Effect of intrastriatal mesenchymal stromal cell injection on progression of a murine model of Krabbe disease

Shawna E. Wicks, Heaven Londot, Bo Zhang, Jennifer Dowden, Jessica Klopf-Eiermann, Jeanne M. Fisher-Perkins, Cynthia B. Trygg, Brittni A. Scruggs, Xiujuan Zhang, Jeffrey M. Gimble, Bruce A. Bunnell, Paul J. Pistell

Research output: Contribution to journalArticlepeer-review

15 Scopus citations


One of a family of devastating lysosomal storage disorders, Krabbe disease is characterized by demyelination, psychosine accumulation, and inflammation. Affected infants rarely survive longer than 2 years. Using the twitcher mouse model of the disease, this study evaluated the potential of intrastriatal injection of adipose or bone marrow-derived mesenchymal stromal cells (MSCs) as a treatment option. Neonatal pups were injected with MSCs at 3-4 days of age and subjected to a battery of behavioral tests beginning at 15 days. While MSC injection failed to increase lifespan of twitchers, improvements in rotarod performance and twitching severity were observed at 27-38 days of age using MSCs derived from bone marrow. This study tested several different tasks developed in adult mice for evaluation of disease progression in immature twitchers. Rotarod was both reliable and extremely sensitive. Automated gait analysis using the Treadscan program was also useful for early evaluation of differences prior to overt gait dysfunction. Finally, this study represents the first use of the Stone T-maze in immature mice. Validation of rotarod and automated gait analysis for detection of subtle differences in disease progression is important for early stage efforts to develop treatments for juvenile disorders.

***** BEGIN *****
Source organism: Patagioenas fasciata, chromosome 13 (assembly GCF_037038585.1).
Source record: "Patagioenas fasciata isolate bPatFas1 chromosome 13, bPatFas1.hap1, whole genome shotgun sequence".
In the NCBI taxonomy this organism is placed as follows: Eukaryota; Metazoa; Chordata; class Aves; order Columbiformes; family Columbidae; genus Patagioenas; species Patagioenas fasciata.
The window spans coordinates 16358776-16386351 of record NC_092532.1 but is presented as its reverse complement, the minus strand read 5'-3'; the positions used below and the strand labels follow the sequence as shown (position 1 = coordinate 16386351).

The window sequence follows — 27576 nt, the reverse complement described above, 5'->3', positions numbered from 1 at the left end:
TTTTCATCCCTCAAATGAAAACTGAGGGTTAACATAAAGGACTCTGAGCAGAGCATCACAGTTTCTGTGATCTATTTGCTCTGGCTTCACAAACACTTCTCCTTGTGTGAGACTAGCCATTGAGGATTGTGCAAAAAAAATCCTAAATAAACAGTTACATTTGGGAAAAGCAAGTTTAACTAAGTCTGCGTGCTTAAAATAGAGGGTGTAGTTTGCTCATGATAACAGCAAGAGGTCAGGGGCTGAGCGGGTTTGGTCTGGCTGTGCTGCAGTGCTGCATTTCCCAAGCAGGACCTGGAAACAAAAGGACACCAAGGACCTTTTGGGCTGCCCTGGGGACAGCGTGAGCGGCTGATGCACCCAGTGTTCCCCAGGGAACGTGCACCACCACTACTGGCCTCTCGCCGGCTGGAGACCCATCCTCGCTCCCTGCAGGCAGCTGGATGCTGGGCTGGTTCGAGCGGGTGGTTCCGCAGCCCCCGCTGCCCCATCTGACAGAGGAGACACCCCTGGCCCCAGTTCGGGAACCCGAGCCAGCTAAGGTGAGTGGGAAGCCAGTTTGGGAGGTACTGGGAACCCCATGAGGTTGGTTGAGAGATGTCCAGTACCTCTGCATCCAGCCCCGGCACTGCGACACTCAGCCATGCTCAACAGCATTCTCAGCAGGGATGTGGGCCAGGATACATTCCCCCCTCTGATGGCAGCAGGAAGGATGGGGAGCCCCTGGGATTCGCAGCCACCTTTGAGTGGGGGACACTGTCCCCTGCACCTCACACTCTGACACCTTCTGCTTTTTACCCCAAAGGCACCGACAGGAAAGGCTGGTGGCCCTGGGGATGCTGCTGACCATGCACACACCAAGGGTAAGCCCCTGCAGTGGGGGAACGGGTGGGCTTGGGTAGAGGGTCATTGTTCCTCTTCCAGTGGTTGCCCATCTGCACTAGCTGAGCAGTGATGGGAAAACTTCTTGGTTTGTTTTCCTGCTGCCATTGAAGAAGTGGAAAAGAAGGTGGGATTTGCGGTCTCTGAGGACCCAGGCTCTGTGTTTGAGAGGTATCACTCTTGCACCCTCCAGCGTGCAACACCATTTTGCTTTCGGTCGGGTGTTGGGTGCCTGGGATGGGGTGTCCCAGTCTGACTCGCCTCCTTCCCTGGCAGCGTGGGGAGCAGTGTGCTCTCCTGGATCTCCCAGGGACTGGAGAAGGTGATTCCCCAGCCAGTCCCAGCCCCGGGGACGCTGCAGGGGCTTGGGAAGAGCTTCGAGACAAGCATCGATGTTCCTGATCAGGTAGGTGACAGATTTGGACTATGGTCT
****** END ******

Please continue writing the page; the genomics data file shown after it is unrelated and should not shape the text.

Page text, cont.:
Original languageEnglish
Pages (from-to)415-425
Number of pages11
JournalBehavioural Brain Research
Issue number2
StatePublished - 1 Dec 2011


  • Adipose-derived stem/stromal cells
  • Gait analysis
  • Krabbe disease
  • Mesenchymal stem/stromal cells
  • Motor function
  • Twitcher mice


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